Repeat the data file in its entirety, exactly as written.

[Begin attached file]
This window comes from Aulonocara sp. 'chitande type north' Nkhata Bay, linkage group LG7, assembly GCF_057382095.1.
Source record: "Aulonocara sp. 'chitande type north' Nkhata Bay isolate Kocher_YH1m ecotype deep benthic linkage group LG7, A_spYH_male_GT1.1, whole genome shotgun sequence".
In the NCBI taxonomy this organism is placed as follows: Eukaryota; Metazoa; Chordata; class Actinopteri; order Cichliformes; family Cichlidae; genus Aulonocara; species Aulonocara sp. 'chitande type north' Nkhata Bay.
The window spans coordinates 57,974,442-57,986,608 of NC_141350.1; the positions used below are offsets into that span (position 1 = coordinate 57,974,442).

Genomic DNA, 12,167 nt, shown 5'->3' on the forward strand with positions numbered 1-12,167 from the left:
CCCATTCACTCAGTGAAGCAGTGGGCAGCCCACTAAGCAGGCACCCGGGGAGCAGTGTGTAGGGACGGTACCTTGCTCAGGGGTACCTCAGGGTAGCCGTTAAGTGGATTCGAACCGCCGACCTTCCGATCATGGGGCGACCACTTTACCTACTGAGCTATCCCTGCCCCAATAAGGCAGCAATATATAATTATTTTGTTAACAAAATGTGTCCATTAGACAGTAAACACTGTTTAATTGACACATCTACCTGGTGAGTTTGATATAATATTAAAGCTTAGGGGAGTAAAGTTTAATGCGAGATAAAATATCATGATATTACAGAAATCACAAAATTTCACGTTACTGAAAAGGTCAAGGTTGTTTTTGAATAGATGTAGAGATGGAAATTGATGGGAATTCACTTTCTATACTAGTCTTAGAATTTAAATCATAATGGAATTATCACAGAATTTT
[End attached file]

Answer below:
This window comes from Aulonocara sp. 'chitande type north' Nkhata Bay, linkage group LG7, assembly GCF_057382095.1.
Source record: "Aulonocara sp. 'chitande type north' Nkhata Bay isolate Kocher_YH1m ecotype deep benthic linkage group LG7, A_spYH_male_GT1.1, whole genome shotgun sequence".
In the NCBI taxonomy this organism is placed as follows: Eukaryota; Metazoa; Chordata; class Actinopteri; order Cichliformes; family Cichlidae; genus Aulonocara; species Aulonocara sp. 'chitande type north' Nkhata Bay.
The window spans coordinates 57,974,442-57,986,608 of NC_141350.1; the positions used below are offsets into that span (position 1 = coordinate 57,974,442).

Genomic DNA, 12,167 nt, shown 5'->3' on the forward strand with positions numbered 1-12,167 from the left:
CCCATTCACTCAGTGAAGCAGTGGGCAGCCCACTAAGCAGGCACCCGGGGAGCAGTGTGTAGGGACGGTACCTTGCTCAGGGGTACCTCAGGGTAGCCGTTAAGTGGATTCGAACCGCCGACCTTCCGATCATGGGGCGACCACTTTACCTACTGAGCTATCCCTGCCCCAATAAGGCAGCAATATATAATTATTTTGTTAACAAAATGTGTCCATTAGACAGTAAACACTGTTTAATTGACACATCTACCTGGTGAGTTTGATATAATATTAAAGCTTAGGGGAGTAAAGTTTAATGCGAGATAAAATATCATGATATTACAGAAATCACAAAATTTCACGTTACTGAAAAGGTCAAGGTTGTTTTTGAATAGATGTAGAGATGGAAATTGATGGGAATTCACTTTCTATACTAGTCTTAGAATTTAAATCATAATGGAATTATCACAGAATTTT